Microsoft HoloLens VR dev kit available for pre-order from 30 March

1 Mar 2016

The future of productivity is holographic, says Microsoft

Microsoft has revealed that the dev kit for its forthcoming HoloLens VR and AR platform will be available for pre-order 30 March at an eye-watering price of $3,000.

HoloLens is Microsoft’s take on virtual reality and augmented reality and in many ways represents the Windows giant’s take on the future of computing as we know it.

Microsoft sees HoloLens transforming not only entertainment but also productivity.

For example Microsoft has revealed partners such as Volvo, Autodesk Fusion 360, NASA and the Cleveland Clinic.

The headset, which is purely wireless, is in-use by astronauts in the International Space Station focused on Project Sidekick.

HoloLens has see-through holographic lenses that use an advanced optical projection system to generate multi-dimensional full-color holograms with very low latency so you can see holographic objects in your world.

The HoloLens Development Edition kit will contain the HoloLens headset, a charger, a Bluetooth 4.1 clicker, a carrying case, a microfiber cloth and replacement nose pieces.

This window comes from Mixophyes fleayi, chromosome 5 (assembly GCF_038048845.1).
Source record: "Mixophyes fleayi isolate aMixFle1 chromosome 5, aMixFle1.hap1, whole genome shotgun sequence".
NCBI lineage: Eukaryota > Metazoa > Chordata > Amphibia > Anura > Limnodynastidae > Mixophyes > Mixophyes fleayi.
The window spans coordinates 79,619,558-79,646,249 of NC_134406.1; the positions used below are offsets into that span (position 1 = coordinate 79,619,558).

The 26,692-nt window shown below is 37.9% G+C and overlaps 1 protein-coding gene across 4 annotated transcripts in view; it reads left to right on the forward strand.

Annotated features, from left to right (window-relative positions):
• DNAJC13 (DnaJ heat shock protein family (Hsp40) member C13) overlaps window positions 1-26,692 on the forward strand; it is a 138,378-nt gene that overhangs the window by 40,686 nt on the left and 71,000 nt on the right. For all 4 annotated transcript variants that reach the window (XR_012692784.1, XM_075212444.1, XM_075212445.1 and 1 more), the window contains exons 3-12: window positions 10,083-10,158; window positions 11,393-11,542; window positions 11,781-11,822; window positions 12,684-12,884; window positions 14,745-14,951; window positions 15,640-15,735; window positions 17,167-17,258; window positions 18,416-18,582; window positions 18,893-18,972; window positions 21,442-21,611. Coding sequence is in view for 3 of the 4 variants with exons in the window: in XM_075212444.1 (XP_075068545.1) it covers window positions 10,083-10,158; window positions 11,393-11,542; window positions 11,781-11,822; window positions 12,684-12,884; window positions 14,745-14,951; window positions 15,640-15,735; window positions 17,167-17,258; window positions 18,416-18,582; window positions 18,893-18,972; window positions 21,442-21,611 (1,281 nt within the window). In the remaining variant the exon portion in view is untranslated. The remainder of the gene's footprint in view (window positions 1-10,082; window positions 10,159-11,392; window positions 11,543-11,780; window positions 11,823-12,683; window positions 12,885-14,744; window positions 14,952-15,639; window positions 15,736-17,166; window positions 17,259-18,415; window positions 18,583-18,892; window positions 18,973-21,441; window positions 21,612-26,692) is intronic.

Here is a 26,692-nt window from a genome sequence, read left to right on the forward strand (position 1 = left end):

It will require a PC that can run Windows 10 and Visual Studio 2015.

The future is holographic


The Microsoft HoloLens Developer Edition

Microsoft’s Alex Kipman said that the future of technology won’t be confined to two dimensions and will in fact closely mirror the real-world.

“Technology coexisting in our real, three-dimensional world, beyond screens and pixels,” Kipman said.

“We believe that the future is holographic, and as a result, we will continue to empower the developers who will help bring that future to life.”

He said that the APIs responsible for holographic computing are already contained in Windows 10.

From today developers will have access to documentation, guides and tutorials at

“The device consists of multiple environment understanding sensors and it’s powered by a custom-built Microsoft Holographic Processing Unit (HPU) and an Intel 32-bit architecture,” Kipman said.

“The HPU is custom silicon that allows HoloLens to understand gestures and gaze while mapping the world all around you, all in real time,” he added.

John Kennedy is a journalist who served as editor of Silicon Republic for 17 years